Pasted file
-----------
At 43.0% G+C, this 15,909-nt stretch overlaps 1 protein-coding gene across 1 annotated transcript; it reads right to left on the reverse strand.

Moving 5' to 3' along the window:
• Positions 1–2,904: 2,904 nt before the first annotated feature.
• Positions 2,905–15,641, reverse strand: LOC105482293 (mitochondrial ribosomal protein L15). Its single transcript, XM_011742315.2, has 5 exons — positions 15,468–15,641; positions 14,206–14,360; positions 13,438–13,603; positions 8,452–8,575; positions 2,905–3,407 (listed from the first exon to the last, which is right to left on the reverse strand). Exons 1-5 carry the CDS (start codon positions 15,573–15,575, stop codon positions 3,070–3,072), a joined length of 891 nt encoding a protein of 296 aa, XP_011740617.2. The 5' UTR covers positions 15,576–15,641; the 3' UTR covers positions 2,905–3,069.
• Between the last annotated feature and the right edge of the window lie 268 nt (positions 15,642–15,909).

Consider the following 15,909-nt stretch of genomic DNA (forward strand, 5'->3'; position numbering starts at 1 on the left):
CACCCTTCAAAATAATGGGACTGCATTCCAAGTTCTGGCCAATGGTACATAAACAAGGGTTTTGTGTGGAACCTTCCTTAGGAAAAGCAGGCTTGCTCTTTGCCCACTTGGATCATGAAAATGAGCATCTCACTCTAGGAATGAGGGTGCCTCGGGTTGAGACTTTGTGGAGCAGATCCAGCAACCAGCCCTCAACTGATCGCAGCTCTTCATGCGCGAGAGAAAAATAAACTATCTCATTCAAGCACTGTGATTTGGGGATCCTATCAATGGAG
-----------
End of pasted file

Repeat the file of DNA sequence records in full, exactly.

At 43.0% G+C, this 15,909-nt stretch overlaps 1 protein-coding gene across 1 annotated transcript; it reads right to left on the reverse strand.

Moving 5' to 3' along the window:
• Positions 1–2,904: 2,904 nt before the first annotated feature.
• Positions 2,905–15,641, reverse strand: LOC105482293 (mitochondrial ribosomal protein L15). Its single transcript, XM_011742315.2, has 5 exons — positions 15,468–15,641; positions 14,206–14,360; positions 13,438–13,603; positions 8,452–8,575; positions 2,905–3,407 (listed from the first exon to the last, which is right to left on the reverse strand). Exons 1-5 carry the CDS (start codon positions 15,573–15,575, stop codon positions 3,070–3,072), a joined length of 891 nt encoding a protein of 296 aa, XP_011740617.2. The 5' UTR covers positions 15,576–15,641; the 3' UTR covers positions 2,905–3,069.
• Between the last annotated feature and the right edge of the window lie 268 nt (positions 15,642–15,909).

Consider the following 15,909-nt stretch of genomic DNA (forward strand, 5'->3'; position numbering starts at 1 on the left):
CACCCTTCAAAATAATGGGACTGCATTCCAAGTTCTGGCCAATGGTACATAAACAAGGGTTTTGTGTGGAACCTTCCTTAGGAAAAGCAGGCTTGCTCTTTGCCCACTTGGATCATGAAAATGAGCATCTCACTCTAGGAATGAGGGTGCCTCGGGTTGAGACTTTGTGGAGCAGATCCAGCAACCAGCCCTCAACTGATCGCAGCTCTTCATGCGCGAGAGAAAAATAAACTATCTCATTCAAGCACTGTGATTTGGGGATCCTATCAATGGAG